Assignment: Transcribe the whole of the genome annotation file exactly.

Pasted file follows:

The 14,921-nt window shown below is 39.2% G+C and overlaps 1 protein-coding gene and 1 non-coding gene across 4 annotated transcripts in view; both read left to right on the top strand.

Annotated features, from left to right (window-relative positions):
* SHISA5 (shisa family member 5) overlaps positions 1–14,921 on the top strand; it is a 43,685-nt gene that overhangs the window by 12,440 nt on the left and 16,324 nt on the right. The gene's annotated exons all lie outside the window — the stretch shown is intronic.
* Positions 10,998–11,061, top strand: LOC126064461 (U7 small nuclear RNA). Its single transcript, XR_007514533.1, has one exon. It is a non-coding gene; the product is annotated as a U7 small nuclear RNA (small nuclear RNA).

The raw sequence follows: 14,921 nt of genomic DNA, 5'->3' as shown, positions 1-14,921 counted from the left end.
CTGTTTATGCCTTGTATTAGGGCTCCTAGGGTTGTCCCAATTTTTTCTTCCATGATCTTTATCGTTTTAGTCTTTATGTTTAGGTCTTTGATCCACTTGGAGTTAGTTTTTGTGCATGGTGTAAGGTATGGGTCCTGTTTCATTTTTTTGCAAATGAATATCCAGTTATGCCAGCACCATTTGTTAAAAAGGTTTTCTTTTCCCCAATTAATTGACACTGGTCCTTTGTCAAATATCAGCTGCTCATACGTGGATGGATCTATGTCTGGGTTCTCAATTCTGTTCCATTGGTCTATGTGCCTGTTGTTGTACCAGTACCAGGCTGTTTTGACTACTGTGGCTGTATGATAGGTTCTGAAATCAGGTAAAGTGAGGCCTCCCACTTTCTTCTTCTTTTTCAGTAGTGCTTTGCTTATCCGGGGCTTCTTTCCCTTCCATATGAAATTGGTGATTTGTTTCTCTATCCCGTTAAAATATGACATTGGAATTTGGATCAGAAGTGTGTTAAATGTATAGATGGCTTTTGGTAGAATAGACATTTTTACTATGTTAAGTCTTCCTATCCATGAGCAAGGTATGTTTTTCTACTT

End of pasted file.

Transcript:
The 14,921-nt window shown below is 39.2% G+C and overlaps 1 protein-coding gene and 1 non-coding gene across 4 annotated transcripts in view; both read left to right on the top strand.

Annotated features, from left to right (window-relative positions):
* SHISA5 (shisa family member 5) overlaps positions 1–14,921 on the top strand; it is a 43,685-nt gene that overhangs the window by 12,440 nt on the left and 16,324 nt on the right. The gene's annotated exons all lie outside the window — the stretch shown is intronic.
* Positions 10,998–11,061, top strand: LOC126064461 (U7 small nuclear RNA). Its single transcript, XR_007514533.1, has one exon. It is a non-coding gene; the product is annotated as a U7 small nuclear RNA (small nuclear RNA).

The raw sequence follows: 14,921 nt of genomic DNA, 5'->3' as shown, positions 1-14,921 counted from the left end.
CTGTTTATGCCTTGTATTAGGGCTCCTAGGGTTGTCCCAATTTTTTCTTCCATGATCTTTATCGTTTTAGTCTTTATGTTTAGGTCTTTGATCCACTTGGAGTTAGTTTTTGTGCATGGTGTAAGGTATGGGTCCTGTTTCATTTTTTTGCAAATGAATATCCAGTTATGCCAGCACCATTTGTTAAAAAGGTTTTCTTTTCCCCAATTAATTGACACTGGTCCTTTGTCAAATATCAGCTGCTCATACGTGGATGGATCTATGTCTGGGTTCTCAATTCTGTTCCATTGGTCTATGTGCCTGTTGTTGTACCAGTACCAGGCTGTTTTGACTACTGTGGCTGTATGATAGGTTCTGAAATCAGGTAAAGTGAGGCCTCCCACTTTCTTCTTCTTTTTCAGTAGTGCTTTGCTTATCCGGGGCTTCTTTCCCTTCCATATGAAATTGGTGATTTGTTTCTCTATCCCGTTAAAATATGACATTGGAATTTGGATCAGAAGTGTGTTAAATGTATAGATGGCTTTTGGTAGAATAGACATTTTTACTATGTTAAGTCTTCCTATCCATGAGCAAGGTATGTTTTTCTACTT